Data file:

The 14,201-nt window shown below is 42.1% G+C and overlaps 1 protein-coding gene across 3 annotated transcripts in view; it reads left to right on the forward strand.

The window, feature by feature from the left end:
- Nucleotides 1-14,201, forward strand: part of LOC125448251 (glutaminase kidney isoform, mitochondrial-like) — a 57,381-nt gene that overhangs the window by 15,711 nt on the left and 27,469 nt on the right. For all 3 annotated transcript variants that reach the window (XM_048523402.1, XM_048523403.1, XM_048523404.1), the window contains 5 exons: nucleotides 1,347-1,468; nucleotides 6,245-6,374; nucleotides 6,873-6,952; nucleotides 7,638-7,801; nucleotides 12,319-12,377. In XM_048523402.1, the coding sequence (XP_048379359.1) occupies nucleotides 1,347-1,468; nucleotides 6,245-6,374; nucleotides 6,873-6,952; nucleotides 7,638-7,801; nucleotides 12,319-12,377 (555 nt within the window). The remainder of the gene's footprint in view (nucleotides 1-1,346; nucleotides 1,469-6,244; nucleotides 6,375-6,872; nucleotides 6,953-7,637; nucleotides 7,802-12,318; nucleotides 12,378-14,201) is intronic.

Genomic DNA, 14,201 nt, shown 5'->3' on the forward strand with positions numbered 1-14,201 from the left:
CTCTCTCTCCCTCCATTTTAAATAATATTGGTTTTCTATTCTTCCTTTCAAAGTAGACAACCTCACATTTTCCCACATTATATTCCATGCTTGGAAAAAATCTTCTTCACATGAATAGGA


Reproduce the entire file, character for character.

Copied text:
The 14,201-nt window shown below is 42.1% G+C and overlaps 1 protein-coding gene across 3 annotated transcripts in view; it reads left to right on the forward strand.

The window, feature by feature from the left end:
- Nucleotides 1-14,201, forward strand: part of LOC125448251 (glutaminase kidney isoform, mitochondrial-like) — a 57,381-nt gene that overhangs the window by 15,711 nt on the left and 27,469 nt on the right. For all 3 annotated transcript variants that reach the window (XM_048523402.1, XM_048523403.1, XM_048523404.1), the window contains 5 exons: nucleotides 1,347-1,468; nucleotides 6,245-6,374; nucleotides 6,873-6,952; nucleotides 7,638-7,801; nucleotides 12,319-12,377. In XM_048523402.1, the coding sequence (XP_048379359.1) occupies nucleotides 1,347-1,468; nucleotides 6,245-6,374; nucleotides 6,873-6,952; nucleotides 7,638-7,801; nucleotides 12,319-12,377 (555 nt within the window). The remainder of the gene's footprint in view (nucleotides 1-1,346; nucleotides 1,469-6,244; nucleotides 6,375-6,872; nucleotides 6,953-7,637; nucleotides 7,802-12,318; nucleotides 12,378-14,201) is intronic.

Genomic DNA, 14,201 nt, shown 5'->3' on the forward strand with positions numbered 1-14,201 from the left:
CTCTCTCTCCCTCCATTTTAAATAATATTGGTTTTCTATTCTTCCTTTCAAAGTAGACAACCTCACATTTTCCCACATTATATTCCATGCTTGGAAAAAATCTTCTTCACATGAATAGGA